Rei is a rogue cop. As the movie opens she has finally gone too far, killing a suspect in a sex murder case, and she lands herself in prison. Shortly after this the daughter of an immensely powerful politician is kidnapped. This politician has prime ministerial aspirations and is therefore anxious to avoid a public scandal. The case will have to be dealt with discreetly, with no publicity, which means the girl has to be retrieved and the kidnappers killed. This job is too dirty even for the police. What they need is someone who is desperate, unscrupulous, expendable and completely crazy. Rei qualifies on all counts, so she finds herself offered her freedom and reinstatement in the force if she agrees to deal with this little problem for them.
What follows is an orgy of murder and mayhem, several gang rapes, numerous brutal beatings, and non-stop action. Welcome to Zero Woman: Red Handcuffs (Zeroka no onna: Akai wappa), and to the wild world of the Japanese pinky violence films of the 70s.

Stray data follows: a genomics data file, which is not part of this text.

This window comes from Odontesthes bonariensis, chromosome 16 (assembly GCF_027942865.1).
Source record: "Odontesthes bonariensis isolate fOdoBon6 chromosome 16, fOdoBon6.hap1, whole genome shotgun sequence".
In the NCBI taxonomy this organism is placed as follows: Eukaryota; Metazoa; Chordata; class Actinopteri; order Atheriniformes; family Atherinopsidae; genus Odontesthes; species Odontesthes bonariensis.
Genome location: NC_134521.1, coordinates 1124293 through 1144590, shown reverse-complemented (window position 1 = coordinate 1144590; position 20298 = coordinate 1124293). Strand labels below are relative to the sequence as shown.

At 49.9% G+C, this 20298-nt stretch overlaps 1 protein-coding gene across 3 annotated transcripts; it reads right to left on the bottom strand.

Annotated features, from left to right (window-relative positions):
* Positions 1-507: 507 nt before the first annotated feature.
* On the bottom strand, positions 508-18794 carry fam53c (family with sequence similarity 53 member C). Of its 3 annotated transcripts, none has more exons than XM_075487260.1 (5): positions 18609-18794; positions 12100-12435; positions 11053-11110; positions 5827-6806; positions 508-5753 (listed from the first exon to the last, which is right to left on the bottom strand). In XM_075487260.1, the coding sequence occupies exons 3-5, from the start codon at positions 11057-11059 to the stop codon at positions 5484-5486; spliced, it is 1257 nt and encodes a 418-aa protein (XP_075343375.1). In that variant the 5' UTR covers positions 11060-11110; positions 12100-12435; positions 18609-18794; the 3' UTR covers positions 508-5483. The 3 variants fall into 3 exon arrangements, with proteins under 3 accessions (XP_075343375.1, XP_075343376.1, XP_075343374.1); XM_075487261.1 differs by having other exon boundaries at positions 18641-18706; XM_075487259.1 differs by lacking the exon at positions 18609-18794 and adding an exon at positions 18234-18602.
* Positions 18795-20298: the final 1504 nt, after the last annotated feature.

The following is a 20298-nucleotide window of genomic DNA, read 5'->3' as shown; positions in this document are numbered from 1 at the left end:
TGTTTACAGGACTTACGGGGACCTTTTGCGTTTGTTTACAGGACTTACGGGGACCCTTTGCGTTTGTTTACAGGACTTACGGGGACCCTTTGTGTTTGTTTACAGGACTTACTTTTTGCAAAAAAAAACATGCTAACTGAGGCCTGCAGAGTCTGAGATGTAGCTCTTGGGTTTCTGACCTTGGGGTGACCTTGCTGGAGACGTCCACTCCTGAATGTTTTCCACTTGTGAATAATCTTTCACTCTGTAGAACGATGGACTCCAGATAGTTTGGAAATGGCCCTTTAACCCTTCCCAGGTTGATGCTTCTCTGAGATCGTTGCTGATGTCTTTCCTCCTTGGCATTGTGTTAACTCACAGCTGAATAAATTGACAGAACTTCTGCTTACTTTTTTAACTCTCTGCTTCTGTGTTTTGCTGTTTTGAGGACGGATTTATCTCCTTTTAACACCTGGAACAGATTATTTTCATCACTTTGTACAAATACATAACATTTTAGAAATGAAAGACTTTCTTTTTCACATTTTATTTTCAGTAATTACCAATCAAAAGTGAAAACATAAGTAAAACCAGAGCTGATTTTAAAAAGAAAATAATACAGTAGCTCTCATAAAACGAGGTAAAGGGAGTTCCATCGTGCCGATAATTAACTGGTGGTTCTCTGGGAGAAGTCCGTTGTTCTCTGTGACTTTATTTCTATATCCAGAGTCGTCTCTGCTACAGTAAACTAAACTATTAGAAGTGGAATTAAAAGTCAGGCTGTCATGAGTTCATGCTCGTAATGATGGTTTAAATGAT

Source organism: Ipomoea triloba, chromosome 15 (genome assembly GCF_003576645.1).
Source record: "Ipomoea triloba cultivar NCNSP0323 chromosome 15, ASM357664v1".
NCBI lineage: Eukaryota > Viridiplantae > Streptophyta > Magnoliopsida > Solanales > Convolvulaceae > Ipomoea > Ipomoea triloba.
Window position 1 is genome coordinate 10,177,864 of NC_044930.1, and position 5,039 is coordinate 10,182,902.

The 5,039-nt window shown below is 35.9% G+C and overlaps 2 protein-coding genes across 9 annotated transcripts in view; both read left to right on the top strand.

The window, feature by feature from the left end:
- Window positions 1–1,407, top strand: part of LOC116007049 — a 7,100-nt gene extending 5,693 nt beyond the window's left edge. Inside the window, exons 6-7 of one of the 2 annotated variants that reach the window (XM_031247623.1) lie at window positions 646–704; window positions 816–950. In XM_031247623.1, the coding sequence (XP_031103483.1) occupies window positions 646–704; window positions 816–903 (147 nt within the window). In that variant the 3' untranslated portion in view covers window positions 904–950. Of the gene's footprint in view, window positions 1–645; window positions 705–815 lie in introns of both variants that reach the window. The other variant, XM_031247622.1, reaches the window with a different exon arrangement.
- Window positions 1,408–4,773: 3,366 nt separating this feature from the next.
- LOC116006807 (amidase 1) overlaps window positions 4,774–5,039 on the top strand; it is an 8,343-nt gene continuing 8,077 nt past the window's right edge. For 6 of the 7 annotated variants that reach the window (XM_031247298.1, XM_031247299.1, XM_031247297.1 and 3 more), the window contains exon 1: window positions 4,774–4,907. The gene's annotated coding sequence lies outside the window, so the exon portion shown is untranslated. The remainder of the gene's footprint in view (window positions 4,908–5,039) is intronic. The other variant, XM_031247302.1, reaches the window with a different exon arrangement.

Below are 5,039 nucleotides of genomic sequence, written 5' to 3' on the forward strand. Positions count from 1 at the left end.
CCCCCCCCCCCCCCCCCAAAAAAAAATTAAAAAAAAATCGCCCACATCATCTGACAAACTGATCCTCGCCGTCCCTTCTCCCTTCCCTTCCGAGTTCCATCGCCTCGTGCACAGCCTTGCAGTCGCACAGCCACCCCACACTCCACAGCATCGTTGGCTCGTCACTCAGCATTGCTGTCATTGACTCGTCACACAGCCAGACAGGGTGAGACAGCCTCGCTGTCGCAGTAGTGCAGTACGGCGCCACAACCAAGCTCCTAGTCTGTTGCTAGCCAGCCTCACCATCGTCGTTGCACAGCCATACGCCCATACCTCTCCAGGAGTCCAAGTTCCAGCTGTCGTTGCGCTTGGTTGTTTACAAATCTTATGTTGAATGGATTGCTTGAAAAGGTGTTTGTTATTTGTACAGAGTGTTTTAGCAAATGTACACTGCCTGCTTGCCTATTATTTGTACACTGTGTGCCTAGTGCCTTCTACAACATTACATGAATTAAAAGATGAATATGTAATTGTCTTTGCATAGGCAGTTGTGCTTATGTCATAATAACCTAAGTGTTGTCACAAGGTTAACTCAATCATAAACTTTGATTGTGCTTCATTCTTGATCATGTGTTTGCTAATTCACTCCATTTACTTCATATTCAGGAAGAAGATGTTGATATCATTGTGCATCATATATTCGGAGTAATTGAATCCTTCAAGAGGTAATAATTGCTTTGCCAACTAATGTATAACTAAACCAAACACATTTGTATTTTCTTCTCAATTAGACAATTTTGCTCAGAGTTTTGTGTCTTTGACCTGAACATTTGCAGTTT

Rei is played by iconic Japanese exploitation movie star Miki Sugimoto. She plays Rei like a cute female Japanese Dirty Harry. She really does carry a pair of red handcuffs, and they come with a pretty little matching red gun. And she uses the handcuffs as a weapon. Her underplaying of the role contrasts with the completely over-the-top performances of most of the other actors. There’s not much room for subtlety in a pinky violence film. It’s possible that she underplays just a little too much. Those looking for a kickass heroine may find her not quite kickass enough, although once she gets going she delivers the goods. The violence is graphic and there’s a lot of it, and much (although by no means all) of it us directed at women, to an extent that is certainly troubling.
On the other hand the movie’s unflinching approach does allow it to shed some light on the attitudes of the rich and powerful towards anyone who inconveniences them, and in particular on some chilling attitudes displayed by powerful men towards women. It’s a cynical and vicious little movie. There are some interesting juxtapositions of images of rape and images of over-flying US military aircraft, which gives the film a surprising political edge.
The Region 1 DVD release is sadly lacking in extras, but there are no problems at all with the picture or sound quality. It’s undeniably an entertaining and stylish movie, but if you haven’t yet sampled the delights of the pinky violence genre I’d suggest Girl Boss Guerilla as a better place to start.